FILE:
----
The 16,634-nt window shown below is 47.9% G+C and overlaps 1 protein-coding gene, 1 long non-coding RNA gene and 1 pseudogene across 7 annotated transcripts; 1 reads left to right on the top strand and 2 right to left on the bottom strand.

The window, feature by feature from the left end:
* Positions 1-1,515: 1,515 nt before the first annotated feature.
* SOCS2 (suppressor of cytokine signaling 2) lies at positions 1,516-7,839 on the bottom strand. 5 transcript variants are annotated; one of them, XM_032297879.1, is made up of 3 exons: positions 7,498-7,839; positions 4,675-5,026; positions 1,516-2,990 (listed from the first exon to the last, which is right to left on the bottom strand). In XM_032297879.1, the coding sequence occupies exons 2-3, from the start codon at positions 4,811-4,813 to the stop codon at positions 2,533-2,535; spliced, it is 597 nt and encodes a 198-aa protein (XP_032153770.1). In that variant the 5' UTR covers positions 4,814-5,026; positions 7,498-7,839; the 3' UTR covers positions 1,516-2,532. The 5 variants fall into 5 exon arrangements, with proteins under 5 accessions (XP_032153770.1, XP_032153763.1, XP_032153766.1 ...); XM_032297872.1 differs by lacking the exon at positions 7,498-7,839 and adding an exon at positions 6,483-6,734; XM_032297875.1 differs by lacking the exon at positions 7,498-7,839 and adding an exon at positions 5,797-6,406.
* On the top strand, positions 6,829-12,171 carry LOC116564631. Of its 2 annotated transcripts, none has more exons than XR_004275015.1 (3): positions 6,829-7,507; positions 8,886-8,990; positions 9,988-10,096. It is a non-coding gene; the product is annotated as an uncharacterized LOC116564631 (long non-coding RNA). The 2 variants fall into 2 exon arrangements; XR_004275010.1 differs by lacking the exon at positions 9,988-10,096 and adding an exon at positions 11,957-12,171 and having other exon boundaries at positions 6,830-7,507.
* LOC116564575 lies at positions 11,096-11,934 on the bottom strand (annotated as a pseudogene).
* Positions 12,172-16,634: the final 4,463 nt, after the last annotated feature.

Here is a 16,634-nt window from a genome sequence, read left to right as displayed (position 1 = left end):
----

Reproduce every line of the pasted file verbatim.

The 16,634-nt window shown below is 47.9% G+C and overlaps 1 protein-coding gene, 1 long non-coding RNA gene and 1 pseudogene across 7 annotated transcripts; 1 reads left to right on the top strand and 2 right to left on the bottom strand.

The window, feature by feature from the left end:
* Positions 1-1,515: 1,515 nt before the first annotated feature.
* SOCS2 (suppressor of cytokine signaling 2) lies at positions 1,516-7,839 on the bottom strand. 5 transcript variants are annotated; one of them, XM_032297879.1, is made up of 3 exons: positions 7,498-7,839; positions 4,675-5,026; positions 1,516-2,990 (listed from the first exon to the last, which is right to left on the bottom strand). In XM_032297879.1, the coding sequence occupies exons 2-3, from the start codon at positions 4,811-4,813 to the stop codon at positions 2,533-2,535; spliced, it is 597 nt and encodes a 198-aa protein (XP_032153770.1). In that variant the 5' UTR covers positions 4,814-5,026; positions 7,498-7,839; the 3' UTR covers positions 1,516-2,532. The 5 variants fall into 5 exon arrangements, with proteins under 5 accessions (XP_032153770.1, XP_032153763.1, XP_032153766.1 ...); XM_032297872.1 differs by lacking the exon at positions 7,498-7,839 and adding an exon at positions 6,483-6,734; XM_032297875.1 differs by lacking the exon at positions 7,498-7,839 and adding an exon at positions 5,797-6,406.
* On the top strand, positions 6,829-12,171 carry LOC116564631. Of its 2 annotated transcripts, none has more exons than XR_004275015.1 (3): positions 6,829-7,507; positions 8,886-8,990; positions 9,988-10,096. It is a non-coding gene; the product is annotated as an uncharacterized LOC116564631 (long non-coding RNA). The 2 variants fall into 2 exon arrangements; XR_004275010.1 differs by lacking the exon at positions 9,988-10,096 and adding an exon at positions 11,957-12,171 and having other exon boundaries at positions 6,830-7,507.
* LOC116564575 lies at positions 11,096-11,934 on the bottom strand (annotated as a pseudogene).
* Positions 12,172-16,634: the final 4,463 nt, after the last annotated feature.

Here is a 16,634-nt window from a genome sequence, read left to right as displayed (position 1 = left end):